How To Get Grass Fed Beef Without Paying Whole Wallet Prices

by Mike on May 22, 2012

This is Spot, a male cow weighing about 1,200 lbs.  Unlike other large farms where cows are raised, Spot’s is raised only amongst a few other cows and fed a steady diet of grass grown straight from the same farm where he is raised.  In short, he’s individually cared for and his diet is closely monitored.

Grass fed

A male cow named, Spot

Why did I meet Spot? I met Spot back in February when I went to put a deposit on him.

Fast forward to mid-April, this is what Spot looks like now and I’m $2,079 USD lighter because of that.

grass fed beef

Spot now

If you’re getting my drift, I put a deposit on Spot to buy him and have him slaughtered for the beef.  Actually, a group of friends and I split the cost of the cow and the cuts yielded from the carcass, otherwise it would have been unmanageable for me to consume all that beef.  This is by far the most economical way to get beef let alone grass fed beef.

An article over at Mark’s Daily Apple discusses the importance of how the cow is raised and what the cow eats directly correlates to the taste of the animal(I’ll share my thoughts on this later).   He makes some points on the nutritional value of grass fed beef based on research.

Furthermore, the author state’s that grass fed beef

..shines in the micronutrient profile for one reason. Grass-fed cows get more nutritious food. Remember: they aren’t munching on monoculture lawn cuttings…They’re eating a wide variety of (often wild) grasses, sedges, rushes, shrubs, and herbs, each with its own nutrient profile.

With this all said, he makes it a point to buy the highest quality beef you can afford whether it means going to a farm up the road or to Whole Wallet to buy a slab of beef.  For the average person, buying conventional meat is just easier and more economical.

grass fed beef

Grass that Spot eats

Ever go to Whole Wallet and price out a pound of their tenderloin?  It makes someone think twice because for the cost of grass fed beef, one could buy twice as much as the conventional beef.  I’ve never really gave grass fed beef much thought, I knew it existed, but never wanted to spend the premium just because the cow was raised on grass until I was presented with this opportunity – buy a whole cow.

By buying a whole cow, we paid a single flat rate(price per pound) for all the cuts.  A pound of tenderloins and the ground beef has the same cost.  The catch was that the cow comprises less of the premium cuts.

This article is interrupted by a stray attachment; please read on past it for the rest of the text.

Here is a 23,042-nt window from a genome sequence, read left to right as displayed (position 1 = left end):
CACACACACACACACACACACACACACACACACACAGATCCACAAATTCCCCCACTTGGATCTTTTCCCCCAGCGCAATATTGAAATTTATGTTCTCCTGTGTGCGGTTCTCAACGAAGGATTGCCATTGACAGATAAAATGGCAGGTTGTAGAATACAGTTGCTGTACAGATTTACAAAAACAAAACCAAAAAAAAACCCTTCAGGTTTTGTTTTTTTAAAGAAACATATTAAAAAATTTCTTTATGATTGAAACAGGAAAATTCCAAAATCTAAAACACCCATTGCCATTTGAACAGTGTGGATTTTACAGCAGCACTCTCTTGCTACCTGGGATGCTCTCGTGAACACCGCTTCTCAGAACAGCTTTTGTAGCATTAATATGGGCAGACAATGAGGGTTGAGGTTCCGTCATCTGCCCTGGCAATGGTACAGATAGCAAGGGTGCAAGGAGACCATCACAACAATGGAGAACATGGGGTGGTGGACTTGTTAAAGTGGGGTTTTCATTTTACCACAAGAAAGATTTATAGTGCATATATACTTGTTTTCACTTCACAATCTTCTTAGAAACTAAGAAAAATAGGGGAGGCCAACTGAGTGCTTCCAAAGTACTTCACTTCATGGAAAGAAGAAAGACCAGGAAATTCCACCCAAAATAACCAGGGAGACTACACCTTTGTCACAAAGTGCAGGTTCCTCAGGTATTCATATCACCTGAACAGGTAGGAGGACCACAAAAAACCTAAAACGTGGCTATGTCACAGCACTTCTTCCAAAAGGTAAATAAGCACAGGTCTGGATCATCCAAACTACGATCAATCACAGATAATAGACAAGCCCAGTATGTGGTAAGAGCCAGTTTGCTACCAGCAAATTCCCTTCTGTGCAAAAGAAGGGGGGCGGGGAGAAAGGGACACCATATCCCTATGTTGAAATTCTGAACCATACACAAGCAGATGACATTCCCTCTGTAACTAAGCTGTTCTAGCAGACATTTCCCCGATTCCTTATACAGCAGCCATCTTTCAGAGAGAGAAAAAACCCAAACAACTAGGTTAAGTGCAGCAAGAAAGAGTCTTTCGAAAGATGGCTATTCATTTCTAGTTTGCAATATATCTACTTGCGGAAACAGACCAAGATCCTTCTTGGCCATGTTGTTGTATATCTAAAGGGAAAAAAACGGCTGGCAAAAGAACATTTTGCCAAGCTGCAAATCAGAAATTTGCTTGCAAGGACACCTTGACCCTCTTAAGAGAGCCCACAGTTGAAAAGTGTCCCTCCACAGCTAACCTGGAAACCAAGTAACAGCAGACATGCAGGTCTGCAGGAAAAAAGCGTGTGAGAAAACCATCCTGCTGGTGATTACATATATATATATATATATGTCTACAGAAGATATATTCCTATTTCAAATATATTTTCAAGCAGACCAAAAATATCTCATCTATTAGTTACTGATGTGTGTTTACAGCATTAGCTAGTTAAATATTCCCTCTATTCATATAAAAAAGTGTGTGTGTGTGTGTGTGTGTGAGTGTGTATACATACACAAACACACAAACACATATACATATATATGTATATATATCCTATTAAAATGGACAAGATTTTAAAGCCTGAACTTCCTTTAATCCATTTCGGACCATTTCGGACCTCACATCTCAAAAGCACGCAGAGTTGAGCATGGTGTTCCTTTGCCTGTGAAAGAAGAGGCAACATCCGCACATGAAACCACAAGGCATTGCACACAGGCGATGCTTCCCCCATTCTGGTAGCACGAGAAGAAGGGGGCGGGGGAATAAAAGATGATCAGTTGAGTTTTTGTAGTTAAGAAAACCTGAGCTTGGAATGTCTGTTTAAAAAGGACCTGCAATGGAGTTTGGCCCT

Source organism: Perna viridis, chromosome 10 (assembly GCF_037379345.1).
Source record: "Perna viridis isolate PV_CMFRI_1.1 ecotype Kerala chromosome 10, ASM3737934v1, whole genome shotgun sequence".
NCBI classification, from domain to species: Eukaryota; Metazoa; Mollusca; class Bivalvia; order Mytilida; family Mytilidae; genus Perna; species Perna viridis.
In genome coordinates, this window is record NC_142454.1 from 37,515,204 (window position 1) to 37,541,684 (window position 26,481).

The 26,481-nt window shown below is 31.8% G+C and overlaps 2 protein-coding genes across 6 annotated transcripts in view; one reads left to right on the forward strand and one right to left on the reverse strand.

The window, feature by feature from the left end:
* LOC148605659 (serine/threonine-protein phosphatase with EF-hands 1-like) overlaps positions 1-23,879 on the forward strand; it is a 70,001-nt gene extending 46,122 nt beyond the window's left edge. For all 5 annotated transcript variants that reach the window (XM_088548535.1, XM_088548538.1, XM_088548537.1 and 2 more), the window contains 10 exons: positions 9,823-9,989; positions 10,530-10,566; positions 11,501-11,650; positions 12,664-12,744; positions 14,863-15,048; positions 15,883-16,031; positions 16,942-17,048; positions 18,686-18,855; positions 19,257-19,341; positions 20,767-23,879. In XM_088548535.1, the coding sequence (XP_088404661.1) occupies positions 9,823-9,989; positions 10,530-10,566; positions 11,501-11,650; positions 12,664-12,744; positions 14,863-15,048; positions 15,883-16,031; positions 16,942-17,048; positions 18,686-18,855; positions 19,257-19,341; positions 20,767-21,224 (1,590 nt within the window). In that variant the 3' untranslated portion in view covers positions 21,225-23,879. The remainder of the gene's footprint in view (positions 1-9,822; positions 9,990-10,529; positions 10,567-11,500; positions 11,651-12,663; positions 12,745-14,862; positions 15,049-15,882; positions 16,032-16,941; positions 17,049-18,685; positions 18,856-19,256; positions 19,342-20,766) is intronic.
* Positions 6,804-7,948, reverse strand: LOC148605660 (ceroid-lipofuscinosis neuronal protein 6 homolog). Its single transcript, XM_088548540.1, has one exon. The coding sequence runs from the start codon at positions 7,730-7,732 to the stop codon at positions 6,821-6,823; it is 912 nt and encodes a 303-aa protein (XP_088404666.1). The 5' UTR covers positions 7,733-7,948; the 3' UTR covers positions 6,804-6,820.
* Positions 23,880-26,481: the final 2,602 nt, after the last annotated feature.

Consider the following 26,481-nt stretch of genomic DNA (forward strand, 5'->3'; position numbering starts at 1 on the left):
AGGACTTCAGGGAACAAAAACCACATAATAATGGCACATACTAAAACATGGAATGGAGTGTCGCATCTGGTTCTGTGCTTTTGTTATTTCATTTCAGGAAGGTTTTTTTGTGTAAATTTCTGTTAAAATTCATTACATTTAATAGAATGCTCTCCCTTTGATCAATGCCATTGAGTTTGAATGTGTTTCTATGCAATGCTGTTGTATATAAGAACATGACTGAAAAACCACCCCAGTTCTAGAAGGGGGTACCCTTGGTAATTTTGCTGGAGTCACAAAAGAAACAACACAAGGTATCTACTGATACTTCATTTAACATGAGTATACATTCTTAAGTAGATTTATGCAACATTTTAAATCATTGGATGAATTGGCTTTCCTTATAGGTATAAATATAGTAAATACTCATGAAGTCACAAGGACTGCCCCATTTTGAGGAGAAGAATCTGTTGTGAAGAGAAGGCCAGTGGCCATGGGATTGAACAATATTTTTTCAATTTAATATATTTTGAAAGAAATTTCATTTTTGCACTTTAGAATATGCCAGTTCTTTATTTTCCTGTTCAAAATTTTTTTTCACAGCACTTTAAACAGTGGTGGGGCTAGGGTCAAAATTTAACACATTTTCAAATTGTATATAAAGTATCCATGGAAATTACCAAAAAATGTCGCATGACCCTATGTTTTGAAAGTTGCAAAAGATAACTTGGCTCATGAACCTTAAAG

The farmer who raised spot made a point that she raises her cows to have a lot of marbleized fat.  There were a lot of things I learned about beef and this was one of them.  Marbleized fat is the intramuscular fat.  I’ve never really paid much attention to this in the stores.  I pretty much looked at the color of the meat if it was red, it was lean and good to ear.   I may have been a bit naïve about this, but at least now I know the advantageous of the intramuscular fat, which add flavor and tenderness to the beef.


When I first brought home Spot, I threw a piece of the T-bone Steak – one of the premium cuts.  With traditional store bought steak, I normally use steak sauce and a bit of seasoning.  With Spot, however, I decided not to mask any of the flavor to see what it tastes like – only a bit a sea salt and crushed peppers was added.

The end result was very impressive!

At the first bite, I was initially blown away by the tenderness of meat and the flavor.  I couldn’t believe that a steak with very little seasoning could taste so good.  However, this was straight from the butcher to the grill.  There was no freezer or little refrigeration from when the cow was butchered to the time when the beef hit the grill.


At the time Spot was brought to the butcher to be slaughtered, he weighed in at 1,400 lbs.  I was charged the $3.55 per pound of the hanging weight, which is the weight of the carcass without the organs, the skin, and so on.  The aforementioned picture is the hanging weight of the cow(the picture only shows a quarter of the cow, the other quarter is behind it).

From the hanging weight, 585 pounds, about 65% is consumable beef, the rest is just fat and bones.

The butcher did an excellent job in dividing up the rations so that my friends and I received a fair share of the premium cuts, i.e. the porterhouse, T-bone, rib eyes and so on.

Spot of course, yielded a fair amount of other cuts of meat anything else was later turned into ground beef(about 85/15).


A colleague of mine recommended me to a farm.  Similarly, a good option is to point your browsers to Local Harvest.  The farm that I bought Spot from is listed on this site.  Once a farm is sought, they should be able to recommend a butcher.  The slaughter and cut/wrap fee is separate from the price of the cow itself.  In addition to the cost of the cost, $2,079, there was several hundred for the slaughter and cut fee.


Once our deposit was placed, spot was moved into a holding pen for about 5 weeks to tenderize him by limiting his area to roam about.   After which, he was transported to the butcher to be slaughtered.  At this point, we had the option to pick up his organs, i.e. heart, liver, tail, the tongue.  I had no desire for the organs, but some of my friends called dibbs on them.  After the cow is slaughtered, the carcass has to hang for about 5 to 7 days before it can be cut and wrapped.

Grass fed beef

Spot in the holding pen

Overall, the grass fed beef was better than I expected.  So would I pay the whole wallet prices for grass fed beef? Probably not, but I would definitely recommend buying a grass fed cow as an alternative to whole wallet.  The cost per pound was only marginally more than conventional beef.  The downside is you’re going to need some freezer space to store your haul of beef.

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